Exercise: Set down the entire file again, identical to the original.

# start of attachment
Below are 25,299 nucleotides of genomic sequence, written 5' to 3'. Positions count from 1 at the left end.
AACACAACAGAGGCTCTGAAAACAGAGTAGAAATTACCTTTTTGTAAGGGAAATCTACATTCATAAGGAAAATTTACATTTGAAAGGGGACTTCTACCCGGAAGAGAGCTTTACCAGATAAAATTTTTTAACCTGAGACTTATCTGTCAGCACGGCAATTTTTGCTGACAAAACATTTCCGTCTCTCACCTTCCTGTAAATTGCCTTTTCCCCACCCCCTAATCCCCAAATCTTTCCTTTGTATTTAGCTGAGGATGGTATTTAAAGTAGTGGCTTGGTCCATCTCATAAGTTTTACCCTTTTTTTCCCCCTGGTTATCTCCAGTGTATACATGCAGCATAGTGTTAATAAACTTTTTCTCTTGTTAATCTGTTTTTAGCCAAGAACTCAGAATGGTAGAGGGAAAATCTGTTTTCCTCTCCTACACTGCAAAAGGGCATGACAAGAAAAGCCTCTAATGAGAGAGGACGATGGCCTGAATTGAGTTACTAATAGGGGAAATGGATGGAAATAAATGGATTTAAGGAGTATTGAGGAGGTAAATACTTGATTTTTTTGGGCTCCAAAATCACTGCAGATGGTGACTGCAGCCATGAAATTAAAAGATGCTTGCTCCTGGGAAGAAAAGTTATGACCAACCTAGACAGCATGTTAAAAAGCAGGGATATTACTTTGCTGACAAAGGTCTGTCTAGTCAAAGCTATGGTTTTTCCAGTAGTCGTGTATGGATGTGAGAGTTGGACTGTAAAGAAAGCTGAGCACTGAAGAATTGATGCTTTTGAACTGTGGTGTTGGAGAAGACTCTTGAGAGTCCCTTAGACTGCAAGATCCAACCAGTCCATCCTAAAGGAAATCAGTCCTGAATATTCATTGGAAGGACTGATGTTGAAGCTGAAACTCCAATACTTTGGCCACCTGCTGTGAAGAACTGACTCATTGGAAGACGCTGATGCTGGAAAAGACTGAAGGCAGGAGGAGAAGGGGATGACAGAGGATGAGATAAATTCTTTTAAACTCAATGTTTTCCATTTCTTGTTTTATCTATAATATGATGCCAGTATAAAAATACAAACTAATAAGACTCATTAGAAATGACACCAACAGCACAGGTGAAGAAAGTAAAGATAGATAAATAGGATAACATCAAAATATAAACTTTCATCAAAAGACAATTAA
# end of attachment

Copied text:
Below are 25,299 nucleotides of genomic sequence, written 5' to 3'. Positions count from 1 at the left end.
AACACAACAGAGGCTCTGAAAACAGAGTAGAAATTACCTTTTTGTAAGGGAAATCTACATTCATAAGGAAAATTTACATTTGAAAGGGGACTTCTACCCGGAAGAGAGCTTTACCAGATAAAATTTTTTAACCTGAGACTTATCTGTCAGCACGGCAATTTTTGCTGACAAAACATTTCCGTCTCTCACCTTCCTGTAAATTGCCTTTTCCCCACCCCCTAATCCCCAAATCTTTCCTTTGTATTTAGCTGAGGATGGTATTTAAAGTAGTGGCTTGGTCCATCTCATAAGTTTTACCCTTTTTTTCCCCCTGGTTATCTCCAGTGTATACATGCAGCATAGTGTTAATAAACTTTTTCTCTTGTTAATCTGTTTTTAGCCAAGAACTCAGAATGGTAGAGGGAAAATCTGTTTTCCTCTCCTACACTGCAAAAGGGCATGACAAGAAAAGCCTCTAATGAGAGAGGACGATGGCCTGAATTGAGTTACTAATAGGGGAAATGGATGGAAATAAATGGATTTAAGGAGTATTGAGGAGGTAAATACTTGATTTTTTTGGGCTCCAAAATCACTGCAGATGGTGACTGCAGCCATGAAATTAAAAGATGCTTGCTCCTGGGAAGAAAAGTTATGACCAACCTAGACAGCATGTTAAAAAGCAGGGATATTACTTTGCTGACAAAGGTCTGTCTAGTCAAAGCTATGGTTTTTCCAGTAGTCGTGTATGGATGTGAGAGTTGGACTGTAAAGAAAGCTGAGCACTGAAGAATTGATGCTTTTGAACTGTGGTGTTGGAGAAGACTCTTGAGAGTCCCTTAGACTGCAAGATCCAACCAGTCCATCCTAAAGGAAATCAGTCCTGAATATTCATTGGAAGGACTGATGTTGAAGCTGAAACTCCAATACTTTGGCCACCTGCTGTGAAGAACTGACTCATTGGAAGACGCTGATGCTGGAAAAGACTGAAGGCAGGAGGAGAAGGGGATGACAGAGGATGAGATAAATTCTTTTAAACTCAATGTTTTCCATTTCTTGTTTTATCTATAATATGATGCCAGTATAAAAATACAAACTAATAAGACTCATTAGAAATGACACCAACAGCACAGGTGAAGAAAGTAAAGATAGATAAATAGGATAACATCAAAATATAAACTTTCATCAAAAGACAATTAA